It's known that every countable, metrizeable space with no isolated points is homeomorphic to the rationals with the standard topology.

Suppose you wanted to reformulate the above without referencing metrizability directly. Since a countable space is clearly separable, you can use Urysohn's characterization of separable metric spaces to replace metrizeable with 2nd countable, regular (I take regular to mean regular and Hausdorff). You could even get away with 1st countable, regular since, for a countable space, 1st countable implies 2nd countable.

My question is, what happens if we try to relax metrizability to regularity? Is the space automatically 1st countable (and hence homeomorphic to the rationals)? To summarize:

Is there a countable space $X$ which is regular Hausdorff with no isolated points, but not 1st countable?

The Arens-Fort space (example 26 from Counterexamples in Topology) shows there is a countable, regular Hausdorff (in fact $T_5$) space which is not 1st countable. Unfortunately, the space has lots of isolated points.


There is such a space. For any $\mathscr{U}\in\beta\omega\setminus\omega$ we can start with the subspace $\omega \cup \{\mathscr{U}\}$ of $\beta\omega$ and ‘fatten up’ each isolated point to a copy of the rationals.

Let $\mathscr{U}$ be a free ultrafilter on $\omega$. Let $p$ be a point not in $\omega\times \mathbb{Q}$, and let $X = (\omega\times \mathbb{Q})\cup \{p\}$. We topologize $X$ as follows. For each $q\in\mathbb{Q}$ let $\mathscr{B}(q)$ be the set of clopen nbhds of $q$ in the usual topology on $\mathbb{Q}$. For $\langle n,q \rangle \in \omega\times \mathbb{Q}$ let $\mathscr{B}(n,q) = \{\{n\}\times B:B \in \mathscr{B}(q)\}$ be a local base at $\langle n,q\rangle$. Finally, take $\mathscr{B}(p) = \{U\times \mathbb{Q}:U\in\mathscr{U}\}$ as a local base at $p$. Let $$\mathscr{B} = \mathscr{B}(p)\cup \bigcup_{\langle n,q\rangle\in \omega\times \mathbb{Q}}\mathscr{B}(n,q)\;;$$ then $\mathscr{B}$ is a base for a topology $\mathscr{T}$ on $X$, and it’s easy to check that $\langle X,\mathscr{T}\rangle$ has no isolated points, is not first countable at $p$, and is regular. Indeed, the members of $\mathscr{B}$ are clopen in $\langle X,\mathscr{T}\rangle$, so $\langle X,\mathscr{T}\rangle$ is zero-dimensional and hence completely regular.

The same idea of ‘fattening up’ isolated points to isolated copies of $\mathbb{Q}$ can be applied to the Arens-Fort space. Start with $Y={\langle 0,0\rangle}\cup (\mathbb{Z}^+\times\mathbb{Z}^+$), where each point of $\mathbb{Z}^+\times\mathbb{Z}^+$ is isolated, and a set $V$ containing $\langle 0,0\rangle$ is open iff $\{m\in\mathbb{Z}^+:V\setminus(\{m\}\times\mathbb{Z}^+)\text{ is infinite}\}$ is finite (i.e., $V$ contains all but finitely many points of all but finitely many ‘columns’ of $\mathbb{Z}^+\times\mathbb{Z}^+$).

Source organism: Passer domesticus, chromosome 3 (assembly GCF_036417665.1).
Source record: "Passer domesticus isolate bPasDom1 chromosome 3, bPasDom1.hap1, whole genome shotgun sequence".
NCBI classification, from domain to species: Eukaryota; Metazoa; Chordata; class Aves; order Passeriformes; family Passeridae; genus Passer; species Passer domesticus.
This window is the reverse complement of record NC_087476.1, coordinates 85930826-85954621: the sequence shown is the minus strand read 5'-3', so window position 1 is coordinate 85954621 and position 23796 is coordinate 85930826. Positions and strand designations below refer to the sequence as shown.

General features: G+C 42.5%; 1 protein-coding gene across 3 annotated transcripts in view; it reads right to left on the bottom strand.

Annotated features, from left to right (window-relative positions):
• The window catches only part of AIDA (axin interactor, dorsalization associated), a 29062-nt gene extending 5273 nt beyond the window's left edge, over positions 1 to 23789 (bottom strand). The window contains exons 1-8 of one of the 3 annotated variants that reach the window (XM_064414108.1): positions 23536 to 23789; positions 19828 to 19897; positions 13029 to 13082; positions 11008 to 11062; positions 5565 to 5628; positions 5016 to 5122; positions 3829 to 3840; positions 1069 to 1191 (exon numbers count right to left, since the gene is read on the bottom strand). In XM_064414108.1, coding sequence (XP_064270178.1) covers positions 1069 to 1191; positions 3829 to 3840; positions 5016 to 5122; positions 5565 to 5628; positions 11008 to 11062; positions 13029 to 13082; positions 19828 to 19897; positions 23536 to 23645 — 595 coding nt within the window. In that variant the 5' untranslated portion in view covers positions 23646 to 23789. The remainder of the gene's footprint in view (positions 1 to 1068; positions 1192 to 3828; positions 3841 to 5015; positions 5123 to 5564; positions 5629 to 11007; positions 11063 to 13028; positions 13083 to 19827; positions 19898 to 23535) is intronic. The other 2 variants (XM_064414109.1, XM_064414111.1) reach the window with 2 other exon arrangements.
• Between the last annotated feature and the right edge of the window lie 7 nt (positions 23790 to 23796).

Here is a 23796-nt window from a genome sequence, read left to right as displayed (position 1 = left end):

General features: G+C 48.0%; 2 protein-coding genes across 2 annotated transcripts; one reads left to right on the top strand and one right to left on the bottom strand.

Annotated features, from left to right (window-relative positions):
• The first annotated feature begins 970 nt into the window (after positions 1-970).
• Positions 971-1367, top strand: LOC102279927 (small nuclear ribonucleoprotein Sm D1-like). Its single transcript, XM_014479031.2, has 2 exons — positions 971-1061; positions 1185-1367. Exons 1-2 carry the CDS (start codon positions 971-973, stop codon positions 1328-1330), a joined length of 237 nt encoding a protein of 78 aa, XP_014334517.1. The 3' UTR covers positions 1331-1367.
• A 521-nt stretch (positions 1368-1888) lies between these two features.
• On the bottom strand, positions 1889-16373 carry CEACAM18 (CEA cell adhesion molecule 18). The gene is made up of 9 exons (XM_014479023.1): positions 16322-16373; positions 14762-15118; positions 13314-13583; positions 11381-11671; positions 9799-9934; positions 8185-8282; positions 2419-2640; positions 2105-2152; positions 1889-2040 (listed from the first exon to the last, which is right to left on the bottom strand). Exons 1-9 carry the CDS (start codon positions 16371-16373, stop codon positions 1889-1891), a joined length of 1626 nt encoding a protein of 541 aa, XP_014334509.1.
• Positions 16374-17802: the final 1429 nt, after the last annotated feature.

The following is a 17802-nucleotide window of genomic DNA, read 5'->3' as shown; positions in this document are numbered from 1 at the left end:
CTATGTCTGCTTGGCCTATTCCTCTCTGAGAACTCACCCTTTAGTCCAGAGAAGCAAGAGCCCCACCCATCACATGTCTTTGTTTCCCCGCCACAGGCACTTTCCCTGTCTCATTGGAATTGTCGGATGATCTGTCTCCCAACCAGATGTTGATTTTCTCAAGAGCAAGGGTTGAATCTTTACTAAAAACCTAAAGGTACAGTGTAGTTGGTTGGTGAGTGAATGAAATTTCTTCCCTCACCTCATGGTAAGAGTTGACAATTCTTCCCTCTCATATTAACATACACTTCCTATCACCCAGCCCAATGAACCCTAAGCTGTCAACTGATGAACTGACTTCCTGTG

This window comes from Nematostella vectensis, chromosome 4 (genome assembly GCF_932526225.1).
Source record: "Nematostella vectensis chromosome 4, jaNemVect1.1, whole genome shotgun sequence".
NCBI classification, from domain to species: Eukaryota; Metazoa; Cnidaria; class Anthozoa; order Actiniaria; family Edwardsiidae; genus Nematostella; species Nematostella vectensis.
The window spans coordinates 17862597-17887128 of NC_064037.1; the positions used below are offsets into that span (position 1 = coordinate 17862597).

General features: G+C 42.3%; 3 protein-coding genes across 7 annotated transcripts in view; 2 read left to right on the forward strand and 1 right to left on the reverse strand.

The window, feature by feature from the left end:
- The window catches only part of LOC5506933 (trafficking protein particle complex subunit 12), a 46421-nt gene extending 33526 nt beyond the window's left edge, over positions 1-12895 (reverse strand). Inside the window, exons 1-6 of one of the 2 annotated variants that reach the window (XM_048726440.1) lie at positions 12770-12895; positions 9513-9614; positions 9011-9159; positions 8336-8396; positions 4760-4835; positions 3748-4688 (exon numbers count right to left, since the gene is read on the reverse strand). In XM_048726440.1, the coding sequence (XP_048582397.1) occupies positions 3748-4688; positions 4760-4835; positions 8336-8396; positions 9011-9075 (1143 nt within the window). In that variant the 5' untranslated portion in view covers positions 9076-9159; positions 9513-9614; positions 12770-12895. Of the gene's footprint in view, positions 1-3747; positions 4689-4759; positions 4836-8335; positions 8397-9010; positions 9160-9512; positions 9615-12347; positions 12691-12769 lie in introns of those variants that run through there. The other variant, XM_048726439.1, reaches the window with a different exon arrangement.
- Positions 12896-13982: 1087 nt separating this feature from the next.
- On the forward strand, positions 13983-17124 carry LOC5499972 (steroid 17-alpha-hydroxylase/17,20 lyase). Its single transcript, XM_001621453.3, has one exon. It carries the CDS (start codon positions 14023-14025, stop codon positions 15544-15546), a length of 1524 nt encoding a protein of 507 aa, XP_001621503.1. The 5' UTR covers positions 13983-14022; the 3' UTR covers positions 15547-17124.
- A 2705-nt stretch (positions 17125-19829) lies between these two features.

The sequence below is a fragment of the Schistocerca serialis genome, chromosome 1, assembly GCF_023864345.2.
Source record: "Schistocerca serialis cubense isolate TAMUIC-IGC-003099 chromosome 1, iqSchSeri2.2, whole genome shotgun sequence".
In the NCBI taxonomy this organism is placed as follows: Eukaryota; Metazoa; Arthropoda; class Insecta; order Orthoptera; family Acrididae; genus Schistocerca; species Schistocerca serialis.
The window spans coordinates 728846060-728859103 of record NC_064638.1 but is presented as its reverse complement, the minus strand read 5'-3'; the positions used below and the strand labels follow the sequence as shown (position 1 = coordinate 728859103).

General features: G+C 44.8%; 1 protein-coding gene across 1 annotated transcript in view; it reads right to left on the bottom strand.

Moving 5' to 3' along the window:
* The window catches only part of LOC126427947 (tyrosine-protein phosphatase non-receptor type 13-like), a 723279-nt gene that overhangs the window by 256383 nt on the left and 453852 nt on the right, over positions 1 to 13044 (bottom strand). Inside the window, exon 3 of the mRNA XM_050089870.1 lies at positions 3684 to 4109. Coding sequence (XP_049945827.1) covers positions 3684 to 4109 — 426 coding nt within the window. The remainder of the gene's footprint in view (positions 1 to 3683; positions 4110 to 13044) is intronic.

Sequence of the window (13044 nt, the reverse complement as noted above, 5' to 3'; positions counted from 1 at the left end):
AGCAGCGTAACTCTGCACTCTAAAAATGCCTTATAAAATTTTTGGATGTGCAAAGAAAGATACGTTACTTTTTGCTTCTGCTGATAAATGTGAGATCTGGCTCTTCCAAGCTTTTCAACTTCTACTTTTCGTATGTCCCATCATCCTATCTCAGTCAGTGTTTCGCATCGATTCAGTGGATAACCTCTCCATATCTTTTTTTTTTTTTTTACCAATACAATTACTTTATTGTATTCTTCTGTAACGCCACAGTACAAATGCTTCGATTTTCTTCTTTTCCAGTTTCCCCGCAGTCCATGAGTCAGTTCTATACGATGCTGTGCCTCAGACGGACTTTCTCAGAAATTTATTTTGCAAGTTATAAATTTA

To get the desired space $X$, first replace each $\langle m,n\rangle \in \mathbb{Z}^+\times\mathbb{Z}^+$ by a copy, $Q(m,n)$, of $\mathbb{Q}$ with its usual topology. If $V$ is an open nbhd of $\langle 0,0\rangle$ in $Y$, let $$V^* = \{\langle 0,0\rangle\}\cup \bigcup_{\langle m,n\rangle\in V\setminus\{\langle 0,0\rangle\}} Q(m,n),$$ and take the family of such sets $V^*$ as a local base at $\langle 0,0\rangle$. The resulting space is countable, has no isolated points, is not first countable at $\langle 0,0\rangle$, and has a clopen base.

  • $\begingroup$ Thanks a lot, very natural approach! I'd thought of "doubling" each isolated point (which wrecks regularity of course), but this did not occur to me. $\endgroup$ – Mike F Oct 12 '11 at 23:57

Another naturally occurring example is the following: by the Hewitt-Marczewksi theorem, the set $I^I$, where $I$ is the unit interval, in the product topology, is a separable space, so has a countable dense subset $D$. As the product $I^I$ is completely regular, so is $D$, and so it's normal (being Lindelöf) and thus hereditarily normal, even. But at no point can $D$ have a local base of size $< \mathfrak{c}$ (very non-isolated), as is shown in Engelking's book, IIRC (no copy at hand).

As an aside: I have sometimes wondered: are all such countable dense subsets homeomorphic?

  • $\begingroup$ Very cool! Unless I'm much mistaken two explicit examples of countable dense subsets of $I^I$ would be (i) all rational valued functions $I \to I$ which are piecewise constant with respect to some finite, rational partition of $I$ and (ii) all polynomials with rational coefficients mapping $I \to I$. If all the countable dense subsets of $I^I$ were homeomorphic, it would have the (maybe?) surprising consequence that these two particular $D$ are homeomorphic in the topology of pointwise convergence. $\endgroup$ – Mike F Oct 14 '11 at 18:27

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